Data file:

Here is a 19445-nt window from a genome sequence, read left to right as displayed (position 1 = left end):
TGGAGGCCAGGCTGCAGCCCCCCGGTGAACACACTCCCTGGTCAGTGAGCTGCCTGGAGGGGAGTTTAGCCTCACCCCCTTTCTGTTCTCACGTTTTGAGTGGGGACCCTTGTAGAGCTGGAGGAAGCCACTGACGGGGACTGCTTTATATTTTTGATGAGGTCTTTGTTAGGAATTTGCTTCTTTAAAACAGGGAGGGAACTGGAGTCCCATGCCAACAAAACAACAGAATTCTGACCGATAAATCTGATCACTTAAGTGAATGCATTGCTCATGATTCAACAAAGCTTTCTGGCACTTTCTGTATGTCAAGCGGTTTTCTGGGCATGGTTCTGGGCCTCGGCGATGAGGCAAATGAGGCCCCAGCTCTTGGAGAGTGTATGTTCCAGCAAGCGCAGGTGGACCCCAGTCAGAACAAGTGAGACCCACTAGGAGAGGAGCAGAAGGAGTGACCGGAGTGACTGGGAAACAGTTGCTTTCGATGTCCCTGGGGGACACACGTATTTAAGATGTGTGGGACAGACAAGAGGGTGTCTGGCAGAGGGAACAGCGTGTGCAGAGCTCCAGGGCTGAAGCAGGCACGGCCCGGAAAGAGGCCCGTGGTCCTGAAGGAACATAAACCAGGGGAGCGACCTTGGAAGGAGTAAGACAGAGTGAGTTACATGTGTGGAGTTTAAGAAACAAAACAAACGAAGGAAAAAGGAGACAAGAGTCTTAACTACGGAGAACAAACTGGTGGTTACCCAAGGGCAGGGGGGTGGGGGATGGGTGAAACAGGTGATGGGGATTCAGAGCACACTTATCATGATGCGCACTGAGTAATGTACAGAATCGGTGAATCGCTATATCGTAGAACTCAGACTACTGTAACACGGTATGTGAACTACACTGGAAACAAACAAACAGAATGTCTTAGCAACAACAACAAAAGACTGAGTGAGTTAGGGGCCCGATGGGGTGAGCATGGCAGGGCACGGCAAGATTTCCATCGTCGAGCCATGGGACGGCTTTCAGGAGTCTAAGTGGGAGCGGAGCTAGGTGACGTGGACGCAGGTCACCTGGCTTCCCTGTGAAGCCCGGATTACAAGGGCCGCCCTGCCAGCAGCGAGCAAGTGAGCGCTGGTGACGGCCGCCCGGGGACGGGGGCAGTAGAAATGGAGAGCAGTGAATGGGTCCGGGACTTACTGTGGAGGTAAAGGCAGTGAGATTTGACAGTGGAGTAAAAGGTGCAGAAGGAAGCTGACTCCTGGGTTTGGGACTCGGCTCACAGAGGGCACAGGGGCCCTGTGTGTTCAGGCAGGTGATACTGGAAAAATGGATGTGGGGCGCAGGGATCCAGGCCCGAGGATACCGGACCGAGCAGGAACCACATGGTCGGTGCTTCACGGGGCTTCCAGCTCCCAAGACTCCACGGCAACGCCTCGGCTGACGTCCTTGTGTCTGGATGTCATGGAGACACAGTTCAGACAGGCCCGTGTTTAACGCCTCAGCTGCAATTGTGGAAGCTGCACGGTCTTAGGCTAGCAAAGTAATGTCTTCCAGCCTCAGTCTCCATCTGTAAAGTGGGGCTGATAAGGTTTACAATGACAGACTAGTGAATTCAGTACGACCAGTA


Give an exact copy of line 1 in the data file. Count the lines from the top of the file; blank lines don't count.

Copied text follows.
Here is a 19445-nt window from a genome sequence, read left to right as displayed (position 1 = left end):